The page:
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The oceans face a range of complex challenges for which the impacts on society are highly uncertain but mostly negative. Tackling these challenges is testing society's capacity to mobilise transformative action, engendering a sense of powerlessness. Envisaging positive but realistic visions of the future, and considering how current knowledge, reso...
Article
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The author name was incorrectly published in the original publication of the article. The correct version of author name is provided in this correction. The correct name of the author is Camilla Novaglio.
Article
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Improved public understanding of the ocean and the importance of sustainable ocean use, or ocean literacy, is essential for achieving global commitments to sustainable development by 2030 and beyond. However, growing human populations (particularly in mega-cities), urbanisation and socio-economic disparity threaten opportunities for people to engag...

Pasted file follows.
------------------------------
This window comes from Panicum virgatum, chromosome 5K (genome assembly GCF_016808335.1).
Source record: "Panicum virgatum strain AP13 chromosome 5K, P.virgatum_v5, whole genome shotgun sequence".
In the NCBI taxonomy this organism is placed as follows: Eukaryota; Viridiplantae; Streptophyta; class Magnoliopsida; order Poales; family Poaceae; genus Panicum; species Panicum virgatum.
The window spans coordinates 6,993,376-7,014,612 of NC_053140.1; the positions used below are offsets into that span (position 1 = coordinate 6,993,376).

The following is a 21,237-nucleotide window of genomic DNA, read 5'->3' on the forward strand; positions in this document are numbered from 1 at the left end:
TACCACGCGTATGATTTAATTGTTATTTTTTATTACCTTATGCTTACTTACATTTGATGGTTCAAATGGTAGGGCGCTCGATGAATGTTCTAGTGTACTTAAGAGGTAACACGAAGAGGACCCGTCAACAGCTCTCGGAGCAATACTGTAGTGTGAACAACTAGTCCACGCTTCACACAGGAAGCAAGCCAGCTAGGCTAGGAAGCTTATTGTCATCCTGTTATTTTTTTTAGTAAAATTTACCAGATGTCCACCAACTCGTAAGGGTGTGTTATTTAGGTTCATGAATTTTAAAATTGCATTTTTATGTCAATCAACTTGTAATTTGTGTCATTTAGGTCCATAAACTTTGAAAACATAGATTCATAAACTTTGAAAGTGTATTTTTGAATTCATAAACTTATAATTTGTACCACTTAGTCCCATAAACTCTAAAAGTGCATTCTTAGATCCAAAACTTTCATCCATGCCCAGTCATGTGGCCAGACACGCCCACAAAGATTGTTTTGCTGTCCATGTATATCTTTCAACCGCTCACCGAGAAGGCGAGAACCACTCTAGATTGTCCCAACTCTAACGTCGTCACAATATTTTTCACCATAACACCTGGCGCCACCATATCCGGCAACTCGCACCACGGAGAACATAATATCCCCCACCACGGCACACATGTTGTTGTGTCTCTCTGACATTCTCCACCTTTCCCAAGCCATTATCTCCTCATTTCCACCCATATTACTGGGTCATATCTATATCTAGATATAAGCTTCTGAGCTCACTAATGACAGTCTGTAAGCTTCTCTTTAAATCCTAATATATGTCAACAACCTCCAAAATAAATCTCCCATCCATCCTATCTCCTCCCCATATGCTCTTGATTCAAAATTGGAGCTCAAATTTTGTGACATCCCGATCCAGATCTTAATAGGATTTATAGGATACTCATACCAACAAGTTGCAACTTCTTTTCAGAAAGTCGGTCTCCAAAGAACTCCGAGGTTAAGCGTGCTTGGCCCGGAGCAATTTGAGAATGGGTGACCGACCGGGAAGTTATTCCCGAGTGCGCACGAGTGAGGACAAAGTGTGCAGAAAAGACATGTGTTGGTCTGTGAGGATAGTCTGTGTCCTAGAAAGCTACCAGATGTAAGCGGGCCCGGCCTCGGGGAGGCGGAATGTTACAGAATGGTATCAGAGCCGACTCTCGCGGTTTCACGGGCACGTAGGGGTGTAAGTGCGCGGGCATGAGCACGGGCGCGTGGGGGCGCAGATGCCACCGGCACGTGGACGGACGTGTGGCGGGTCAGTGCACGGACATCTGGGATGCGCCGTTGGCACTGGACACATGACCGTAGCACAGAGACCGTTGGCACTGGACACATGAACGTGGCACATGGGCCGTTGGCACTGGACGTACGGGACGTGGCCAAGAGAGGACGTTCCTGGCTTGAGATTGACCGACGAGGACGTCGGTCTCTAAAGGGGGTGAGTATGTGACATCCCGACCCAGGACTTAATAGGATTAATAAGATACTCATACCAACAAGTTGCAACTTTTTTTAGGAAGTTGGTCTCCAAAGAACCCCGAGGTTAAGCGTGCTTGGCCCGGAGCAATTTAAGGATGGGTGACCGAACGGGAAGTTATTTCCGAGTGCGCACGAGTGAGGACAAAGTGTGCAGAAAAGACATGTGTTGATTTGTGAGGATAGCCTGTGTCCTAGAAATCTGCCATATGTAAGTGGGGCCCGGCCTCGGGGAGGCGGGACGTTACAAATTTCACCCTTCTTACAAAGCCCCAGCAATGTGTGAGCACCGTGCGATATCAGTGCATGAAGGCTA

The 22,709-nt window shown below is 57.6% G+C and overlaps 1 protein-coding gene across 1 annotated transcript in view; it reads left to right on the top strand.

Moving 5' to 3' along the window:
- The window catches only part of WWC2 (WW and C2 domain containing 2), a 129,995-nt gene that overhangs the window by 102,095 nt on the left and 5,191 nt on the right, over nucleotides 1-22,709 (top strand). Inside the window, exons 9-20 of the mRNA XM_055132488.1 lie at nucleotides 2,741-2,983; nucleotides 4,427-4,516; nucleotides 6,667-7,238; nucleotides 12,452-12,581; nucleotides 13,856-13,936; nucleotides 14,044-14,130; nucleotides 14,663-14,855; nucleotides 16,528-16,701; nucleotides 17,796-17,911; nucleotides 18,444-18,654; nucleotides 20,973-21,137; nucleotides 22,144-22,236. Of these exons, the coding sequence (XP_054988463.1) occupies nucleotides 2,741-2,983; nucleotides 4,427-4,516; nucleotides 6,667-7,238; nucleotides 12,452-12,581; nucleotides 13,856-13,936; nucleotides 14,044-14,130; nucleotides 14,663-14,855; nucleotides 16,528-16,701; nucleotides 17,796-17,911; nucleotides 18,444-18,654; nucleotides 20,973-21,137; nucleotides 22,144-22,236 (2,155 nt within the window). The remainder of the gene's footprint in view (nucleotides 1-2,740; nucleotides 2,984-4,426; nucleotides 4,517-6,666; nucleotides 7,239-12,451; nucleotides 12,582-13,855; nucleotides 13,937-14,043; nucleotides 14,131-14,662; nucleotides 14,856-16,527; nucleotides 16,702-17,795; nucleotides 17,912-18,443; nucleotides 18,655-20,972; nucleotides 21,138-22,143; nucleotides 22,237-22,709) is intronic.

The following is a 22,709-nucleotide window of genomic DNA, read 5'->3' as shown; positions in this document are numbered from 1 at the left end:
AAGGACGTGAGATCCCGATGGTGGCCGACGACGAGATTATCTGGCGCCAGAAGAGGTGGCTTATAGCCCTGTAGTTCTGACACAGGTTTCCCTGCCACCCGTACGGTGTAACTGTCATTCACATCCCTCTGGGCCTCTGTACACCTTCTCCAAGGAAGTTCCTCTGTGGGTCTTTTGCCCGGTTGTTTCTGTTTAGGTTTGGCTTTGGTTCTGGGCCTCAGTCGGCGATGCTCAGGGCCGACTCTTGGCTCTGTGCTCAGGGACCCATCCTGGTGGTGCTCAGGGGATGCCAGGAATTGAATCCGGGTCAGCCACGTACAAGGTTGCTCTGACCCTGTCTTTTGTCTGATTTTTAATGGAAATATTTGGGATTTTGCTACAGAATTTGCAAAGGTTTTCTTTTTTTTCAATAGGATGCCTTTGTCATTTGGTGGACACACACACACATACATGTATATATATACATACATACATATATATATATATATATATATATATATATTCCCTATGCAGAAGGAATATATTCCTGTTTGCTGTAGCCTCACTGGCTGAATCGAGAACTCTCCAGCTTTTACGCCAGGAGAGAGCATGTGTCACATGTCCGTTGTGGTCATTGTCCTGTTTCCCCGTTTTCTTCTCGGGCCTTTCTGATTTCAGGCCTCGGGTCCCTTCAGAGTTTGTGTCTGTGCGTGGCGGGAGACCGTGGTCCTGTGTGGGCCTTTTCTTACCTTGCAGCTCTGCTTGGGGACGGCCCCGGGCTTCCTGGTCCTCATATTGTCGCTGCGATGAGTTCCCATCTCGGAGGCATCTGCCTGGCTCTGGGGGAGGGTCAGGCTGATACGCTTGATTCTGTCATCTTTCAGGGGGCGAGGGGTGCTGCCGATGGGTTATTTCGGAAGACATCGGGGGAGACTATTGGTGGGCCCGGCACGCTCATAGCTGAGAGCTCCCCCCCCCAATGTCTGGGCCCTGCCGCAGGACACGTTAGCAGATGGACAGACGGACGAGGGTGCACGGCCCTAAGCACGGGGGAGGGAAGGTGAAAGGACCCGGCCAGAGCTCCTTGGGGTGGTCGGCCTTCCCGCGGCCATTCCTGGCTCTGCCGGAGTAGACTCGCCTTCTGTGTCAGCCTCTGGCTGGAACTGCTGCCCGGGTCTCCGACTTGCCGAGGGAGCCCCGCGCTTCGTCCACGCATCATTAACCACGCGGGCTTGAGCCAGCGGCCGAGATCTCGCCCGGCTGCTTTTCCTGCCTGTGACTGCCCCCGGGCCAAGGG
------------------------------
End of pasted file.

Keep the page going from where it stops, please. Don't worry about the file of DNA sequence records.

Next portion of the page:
Article
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One of the most pronounced effects of climate change on the world's oceans is the (generally) poleward movement of species and fishery stocks in response to increasing water temperatures. In some regions, such redistributions are already causing dramatic shifts in marine socioecological systems, profoundly altering ecosystem structure and function,...
Article
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Food from the sea can make a larger contribution to healthy and sustainable diets, and to addressing hunger and malnutrition, through improvements in production, distribution and equitable access to wild harvest and mariculture resources and products. The supply and consumption of seafood is influenced by a range of ‘drivers’ including ecosystem ch...